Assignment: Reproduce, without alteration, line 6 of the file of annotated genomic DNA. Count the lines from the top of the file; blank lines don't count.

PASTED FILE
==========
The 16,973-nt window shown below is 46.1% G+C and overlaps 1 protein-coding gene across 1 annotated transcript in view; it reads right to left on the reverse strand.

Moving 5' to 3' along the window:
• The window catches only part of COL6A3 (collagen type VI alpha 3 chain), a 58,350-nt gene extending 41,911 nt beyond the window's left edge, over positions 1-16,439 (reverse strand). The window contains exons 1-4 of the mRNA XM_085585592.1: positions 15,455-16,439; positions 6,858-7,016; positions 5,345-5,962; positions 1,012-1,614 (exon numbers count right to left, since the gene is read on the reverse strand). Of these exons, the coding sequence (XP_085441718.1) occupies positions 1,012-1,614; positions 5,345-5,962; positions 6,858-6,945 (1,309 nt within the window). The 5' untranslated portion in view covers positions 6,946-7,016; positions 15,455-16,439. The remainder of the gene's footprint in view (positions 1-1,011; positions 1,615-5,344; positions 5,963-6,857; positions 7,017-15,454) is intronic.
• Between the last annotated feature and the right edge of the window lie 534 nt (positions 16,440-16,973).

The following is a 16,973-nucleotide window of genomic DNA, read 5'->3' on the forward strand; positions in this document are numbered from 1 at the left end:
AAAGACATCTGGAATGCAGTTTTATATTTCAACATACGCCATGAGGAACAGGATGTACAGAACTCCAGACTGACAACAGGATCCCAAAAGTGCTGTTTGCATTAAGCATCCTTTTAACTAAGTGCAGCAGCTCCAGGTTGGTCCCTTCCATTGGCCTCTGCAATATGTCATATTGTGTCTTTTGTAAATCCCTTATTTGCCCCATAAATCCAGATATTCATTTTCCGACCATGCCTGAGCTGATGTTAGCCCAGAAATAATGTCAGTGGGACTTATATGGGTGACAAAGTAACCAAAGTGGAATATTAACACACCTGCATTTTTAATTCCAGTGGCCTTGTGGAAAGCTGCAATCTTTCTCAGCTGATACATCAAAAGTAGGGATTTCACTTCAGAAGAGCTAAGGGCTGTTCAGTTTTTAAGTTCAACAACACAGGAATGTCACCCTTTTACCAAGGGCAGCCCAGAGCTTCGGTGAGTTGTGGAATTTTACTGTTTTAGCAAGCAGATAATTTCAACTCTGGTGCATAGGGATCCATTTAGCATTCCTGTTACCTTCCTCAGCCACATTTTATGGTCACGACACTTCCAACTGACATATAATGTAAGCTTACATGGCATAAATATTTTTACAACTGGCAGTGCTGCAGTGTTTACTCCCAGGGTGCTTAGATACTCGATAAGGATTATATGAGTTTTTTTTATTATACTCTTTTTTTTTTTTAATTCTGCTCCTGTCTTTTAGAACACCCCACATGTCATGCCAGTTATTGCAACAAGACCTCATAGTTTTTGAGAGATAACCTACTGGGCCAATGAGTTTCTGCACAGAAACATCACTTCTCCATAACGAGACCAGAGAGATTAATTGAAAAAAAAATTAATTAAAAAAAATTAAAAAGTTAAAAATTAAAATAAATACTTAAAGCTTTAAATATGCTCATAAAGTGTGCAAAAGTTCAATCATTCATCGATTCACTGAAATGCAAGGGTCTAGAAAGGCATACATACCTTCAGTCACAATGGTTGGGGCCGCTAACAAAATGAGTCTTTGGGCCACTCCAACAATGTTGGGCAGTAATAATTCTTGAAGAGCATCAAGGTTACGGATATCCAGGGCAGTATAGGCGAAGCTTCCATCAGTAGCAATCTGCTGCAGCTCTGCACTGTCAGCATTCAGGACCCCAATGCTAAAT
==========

AAAGACATCTGGAATGCAGTTTTATATTTCAACATACGCCATGAGGAACAGGATGTACAGAACTCCAGACTGACAACAGGATCCCAAAAGTGCTGTTTGCATTAAGCATCCTTTTAACTAAGTGCAGCAGCTCCAGGTTGGTCCCTTCCATTGGCCTCTGCAATATGTCATATTGTGTCTTTTGTAAATCCCTTATTTGCCCCATAAATCCAGATATTCATTTTCCGACCATGCCTGAGCTGATGTTAGCCCAGAAATAATGTCAGTGGGACTTATATGGGTGACAAAGTAACCAAAGTGGAATATTAACACACCTGCATTTTTAATTCCAGTGGCCTTGTGGAAAGCTGCAATCTTTCTCAGCTGATACATCAAAAGTAGGGATTTCACTTCAGAAGAGCTAAGGGCTGTTCAGTTTTTAAGTTCAACAACACAGGAATGTCACCCTTTTACCAAGGGCAGCCCAGAGCTTCGGTGAGTTGTGGAATTTTACTGTTTTAGCAAGCAGATAATTTCAACTCTGGTGCATAGGGATCCATTTAGCATTCCTGTTACCTTCCTCAGCCACATTTTATGGTCACGACACTTCCAACTGACATATAATGTAAGCTTACATGGCATAAATATTTTTACAACTGGCAGTGCTGCAGTGTTTACTCCCAGGGTGCTTAGATACTCGATAAGGATTATATGAGTTTTTTTTATTATACTCTTTTTTTTTTTTAATTCTGCTCCTGTCTTTTAGAACACCCCACATGTCATGCCAGTTATTGCAACAAGACCTCATAGTTTTTGAGAGATAACCTACTGGGCCAATGAGTTTCTGCACAGAAACATCACTTCTCCATAACGAGACCAGAGAGATTAATTGAAAAAAAAATTAATTAAAAAAAATTAAAAAGTTAAAAATTAAAATAAATACTTAAAGCTTTAAATATGCTCATAAAGTGTGCAAAAGTTCAATCATTCATCGATTCACTGAAATGCAAGGGTCTAGAAAGGCATACATACCTTCAGTCACAATGGTTGGGGCCGCTAACAAAATGAGTCTTTGGGCCACTCCAACAATGTTGGGCAGTAATAATTCTTGAAGAGCATCAAGGTTACGGATATCCAGGGCAGTATAGGCGAAGCTTCCATCAGTAGCAATCTGCTGCAGCTCTGCACTGTCAGCATTCAGGACCCCAATGCTAAAT